Like every child in Carhagen, I’d seen labor slaves working on the streets, sweeping up trash, washing windows, and doing the other jobs that kept my city clean and beautiful. They seemed to be everywhere, in their grey tunics and heavy collars, their manacles and chains. No one watched over them that I ever saw, but they were chained to the carts that carried their cleaning tools, and their hobbled legs would have kept them from getting far, in any case. The chains were long enough for them to do their jobs, but also got in their way, sometimes tripping them and making them fall down. I felt sorry for them, and so did a few of my friends. But the others said that anyone who was enslaved deserved their miserable lives. It was an unspoken rule that everyone seemed to understand, that we were to stay away from them. As far as we knew they were all criminals, so maybe the rule was to protect us from being attacked. But I thought that maybe it was really to protect the slaves from us. The way some of the boys talked, I knew they would have liked to tease them or play tricks on them.

Slaves also worked in the mines and forests, and on farms. That was something we learned in school, when we were studying Carhagen’s laws and customs. But we were city children, so we had no idea what their lives were like. I thought that it must be very hard, and I was sure that I would never do anything that could condemn me to slavery.

There were other slaves, too—the hand slaves. We rarely saw them, though. They were always with their owners, and if they did any work, it wasn’t where the public would see them. They were nicely dressed, and their only restraint was the light chain that joined their hands, and the collar that allowed their owners to lead them on a leash.

School didn’t teach us why people became slaves, or that you could be innocent of any crime and still be enslaved. We didn’t learn that they were a vital part of Carhagen’s economy. For us children, they were just part of the scenery. When two uniformed men came to my school one day and took me away with them, I didn’t make the connection between what was happening to me, and those collared and chained men and women. It wasn’t until I had graduated from the Center and had been sold and returned to the Agency several times that I had the knowledge and maturity to think about it.


4 thoughts on “Coming Soon? A Perfect Slave

    1. Scary? That’s good to know. I was afraid it might just be boring. And I need to check immediately how a post actually appears on the page. Apparently, WP doesn’t recognize paragraph indents.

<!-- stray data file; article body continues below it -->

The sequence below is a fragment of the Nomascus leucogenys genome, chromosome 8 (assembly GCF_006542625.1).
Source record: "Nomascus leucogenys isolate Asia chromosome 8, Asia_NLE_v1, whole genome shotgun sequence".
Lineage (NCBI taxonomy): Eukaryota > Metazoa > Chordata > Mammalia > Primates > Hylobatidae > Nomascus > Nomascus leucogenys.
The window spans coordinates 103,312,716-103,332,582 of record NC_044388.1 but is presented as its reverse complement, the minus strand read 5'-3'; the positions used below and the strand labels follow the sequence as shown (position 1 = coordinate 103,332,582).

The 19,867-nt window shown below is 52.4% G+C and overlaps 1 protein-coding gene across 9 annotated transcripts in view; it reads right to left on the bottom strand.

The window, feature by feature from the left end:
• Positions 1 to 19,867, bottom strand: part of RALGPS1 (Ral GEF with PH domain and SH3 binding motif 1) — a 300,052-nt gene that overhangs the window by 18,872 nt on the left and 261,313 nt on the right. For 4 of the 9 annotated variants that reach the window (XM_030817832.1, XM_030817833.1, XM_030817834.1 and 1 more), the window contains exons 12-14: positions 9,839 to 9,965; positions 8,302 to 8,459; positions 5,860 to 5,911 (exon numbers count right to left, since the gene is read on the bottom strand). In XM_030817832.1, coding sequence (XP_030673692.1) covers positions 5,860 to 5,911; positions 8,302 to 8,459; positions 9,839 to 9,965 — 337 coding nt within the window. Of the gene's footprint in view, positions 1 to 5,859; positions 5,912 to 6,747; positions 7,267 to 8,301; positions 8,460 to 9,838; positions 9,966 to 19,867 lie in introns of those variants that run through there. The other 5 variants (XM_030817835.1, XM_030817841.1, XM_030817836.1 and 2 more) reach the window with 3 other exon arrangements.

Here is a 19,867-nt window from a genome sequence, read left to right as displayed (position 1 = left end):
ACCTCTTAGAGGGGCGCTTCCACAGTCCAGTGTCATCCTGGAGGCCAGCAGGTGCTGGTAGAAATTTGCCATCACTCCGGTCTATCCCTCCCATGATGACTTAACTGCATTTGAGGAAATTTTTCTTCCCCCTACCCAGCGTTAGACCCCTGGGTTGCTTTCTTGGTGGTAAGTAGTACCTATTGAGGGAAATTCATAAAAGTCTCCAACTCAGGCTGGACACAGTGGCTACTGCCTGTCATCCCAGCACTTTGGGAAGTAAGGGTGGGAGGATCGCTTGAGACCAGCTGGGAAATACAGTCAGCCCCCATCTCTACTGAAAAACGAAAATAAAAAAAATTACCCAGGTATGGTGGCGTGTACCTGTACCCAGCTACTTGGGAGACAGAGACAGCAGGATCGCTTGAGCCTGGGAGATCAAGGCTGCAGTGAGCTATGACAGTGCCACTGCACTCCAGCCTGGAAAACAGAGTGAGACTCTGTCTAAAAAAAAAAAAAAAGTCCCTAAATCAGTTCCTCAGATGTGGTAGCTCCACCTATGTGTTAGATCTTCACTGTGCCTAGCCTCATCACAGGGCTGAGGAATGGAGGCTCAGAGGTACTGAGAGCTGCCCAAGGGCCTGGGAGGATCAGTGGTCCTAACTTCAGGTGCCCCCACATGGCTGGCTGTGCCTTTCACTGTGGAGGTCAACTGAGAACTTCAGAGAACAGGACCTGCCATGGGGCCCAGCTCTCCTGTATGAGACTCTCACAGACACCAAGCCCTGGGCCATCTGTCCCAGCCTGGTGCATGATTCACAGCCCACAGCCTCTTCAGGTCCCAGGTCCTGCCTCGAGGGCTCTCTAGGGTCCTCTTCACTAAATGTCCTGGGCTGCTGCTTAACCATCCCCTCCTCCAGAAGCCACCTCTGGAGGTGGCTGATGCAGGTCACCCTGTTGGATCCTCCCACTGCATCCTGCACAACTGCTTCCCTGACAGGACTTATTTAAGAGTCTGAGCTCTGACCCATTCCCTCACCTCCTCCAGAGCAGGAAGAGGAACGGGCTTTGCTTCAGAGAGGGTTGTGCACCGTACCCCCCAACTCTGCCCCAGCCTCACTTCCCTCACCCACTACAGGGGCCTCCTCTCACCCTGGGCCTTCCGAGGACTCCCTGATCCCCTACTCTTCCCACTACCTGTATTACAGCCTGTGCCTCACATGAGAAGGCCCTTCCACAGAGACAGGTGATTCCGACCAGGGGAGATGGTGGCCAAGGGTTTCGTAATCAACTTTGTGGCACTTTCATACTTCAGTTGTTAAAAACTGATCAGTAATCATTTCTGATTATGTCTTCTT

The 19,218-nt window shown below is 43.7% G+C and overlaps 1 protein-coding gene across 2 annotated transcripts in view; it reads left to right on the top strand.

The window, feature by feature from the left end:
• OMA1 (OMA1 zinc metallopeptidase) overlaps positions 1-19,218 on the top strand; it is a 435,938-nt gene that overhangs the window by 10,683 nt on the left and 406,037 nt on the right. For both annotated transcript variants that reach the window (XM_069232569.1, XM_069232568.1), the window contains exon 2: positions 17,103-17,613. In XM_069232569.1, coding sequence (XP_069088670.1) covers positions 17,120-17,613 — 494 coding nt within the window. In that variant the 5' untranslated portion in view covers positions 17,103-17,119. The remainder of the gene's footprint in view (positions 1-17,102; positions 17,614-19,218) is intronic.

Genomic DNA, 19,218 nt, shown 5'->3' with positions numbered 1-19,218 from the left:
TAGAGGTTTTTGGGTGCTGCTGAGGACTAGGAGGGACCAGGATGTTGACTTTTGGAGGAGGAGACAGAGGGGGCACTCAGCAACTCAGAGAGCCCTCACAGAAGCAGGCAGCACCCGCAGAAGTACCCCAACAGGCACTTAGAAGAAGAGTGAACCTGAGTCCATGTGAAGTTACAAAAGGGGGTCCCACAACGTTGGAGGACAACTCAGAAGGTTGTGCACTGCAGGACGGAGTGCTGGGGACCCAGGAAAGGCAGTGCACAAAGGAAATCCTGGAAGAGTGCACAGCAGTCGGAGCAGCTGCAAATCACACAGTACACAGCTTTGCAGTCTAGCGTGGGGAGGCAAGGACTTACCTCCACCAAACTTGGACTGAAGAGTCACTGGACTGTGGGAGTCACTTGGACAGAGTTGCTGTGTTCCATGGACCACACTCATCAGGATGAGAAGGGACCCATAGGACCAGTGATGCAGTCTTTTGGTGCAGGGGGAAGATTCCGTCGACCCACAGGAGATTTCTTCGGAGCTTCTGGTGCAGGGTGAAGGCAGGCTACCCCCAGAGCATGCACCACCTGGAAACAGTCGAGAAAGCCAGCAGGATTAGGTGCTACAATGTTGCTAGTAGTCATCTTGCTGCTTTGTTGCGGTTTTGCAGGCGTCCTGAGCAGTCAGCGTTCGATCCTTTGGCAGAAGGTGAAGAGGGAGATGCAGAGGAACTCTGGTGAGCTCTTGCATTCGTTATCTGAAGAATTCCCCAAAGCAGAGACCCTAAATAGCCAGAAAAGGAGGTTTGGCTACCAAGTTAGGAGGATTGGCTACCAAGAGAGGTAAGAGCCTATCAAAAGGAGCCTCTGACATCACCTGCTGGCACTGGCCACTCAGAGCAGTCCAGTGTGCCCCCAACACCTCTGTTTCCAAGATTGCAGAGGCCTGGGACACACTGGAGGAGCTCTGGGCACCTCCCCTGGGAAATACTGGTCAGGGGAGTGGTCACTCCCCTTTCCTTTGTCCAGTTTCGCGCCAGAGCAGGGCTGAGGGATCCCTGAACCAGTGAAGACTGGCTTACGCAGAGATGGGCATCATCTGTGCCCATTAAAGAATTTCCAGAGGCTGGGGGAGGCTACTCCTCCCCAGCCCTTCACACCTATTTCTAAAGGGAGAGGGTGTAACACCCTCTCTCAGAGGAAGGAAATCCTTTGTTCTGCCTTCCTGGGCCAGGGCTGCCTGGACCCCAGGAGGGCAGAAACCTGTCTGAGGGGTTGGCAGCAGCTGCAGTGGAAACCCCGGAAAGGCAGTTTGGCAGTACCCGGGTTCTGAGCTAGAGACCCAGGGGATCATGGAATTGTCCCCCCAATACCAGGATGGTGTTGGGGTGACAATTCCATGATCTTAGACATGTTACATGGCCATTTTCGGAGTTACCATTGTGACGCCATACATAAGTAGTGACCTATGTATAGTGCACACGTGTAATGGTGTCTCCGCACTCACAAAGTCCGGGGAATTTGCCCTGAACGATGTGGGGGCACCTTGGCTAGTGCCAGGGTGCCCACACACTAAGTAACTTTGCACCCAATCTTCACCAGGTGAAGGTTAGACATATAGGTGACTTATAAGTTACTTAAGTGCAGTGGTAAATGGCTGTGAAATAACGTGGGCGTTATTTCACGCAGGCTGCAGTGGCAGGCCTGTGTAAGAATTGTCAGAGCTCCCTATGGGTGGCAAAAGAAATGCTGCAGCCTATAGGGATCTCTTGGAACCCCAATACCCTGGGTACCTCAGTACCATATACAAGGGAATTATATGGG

1. Had problems like that when posting the scenes of Pride’s Children as I polished them. You can use a double space between paragraphs instead, if you like. Only on wordpress; not in your original. Huge blocks of text are hard to read.

    Boring is when people tell you things you already know, or can guess at. Scary is when the narrator tells you things you didn’t know or were trying NOT to know (think about). The only problem I can see is that the whole might be too depressing. There are depressing books – that do very well. Black Beauty would be one I can think of; even To Kill a Mockingbird. There the attraction is the personal and the intensity, but I think you have to also show the small joys. Anyway, a thought. And they show the contrast. I think you already have a bunch of those: the slave realizes people are being kind, may or may not be able to make the transition to completely free.

    1. Some people will consider it quite depressing, but anyone who’s interested in psychology will probably be interested in the conflicting realizations and choices he has to deal with over the years.

Leave a Reply

Fill in your details below or click an icon to log in: Logo

You are commenting using your account. Log Out /  Change )

Google+ photo

You are commenting using your Google+ account. Log Out /  Change )

Twitter picture

You are commenting using your Twitter account. Log Out /  Change )

Facebook photo

You are commenting using your Facebook account. Log Out /  Change )


Connecting to %s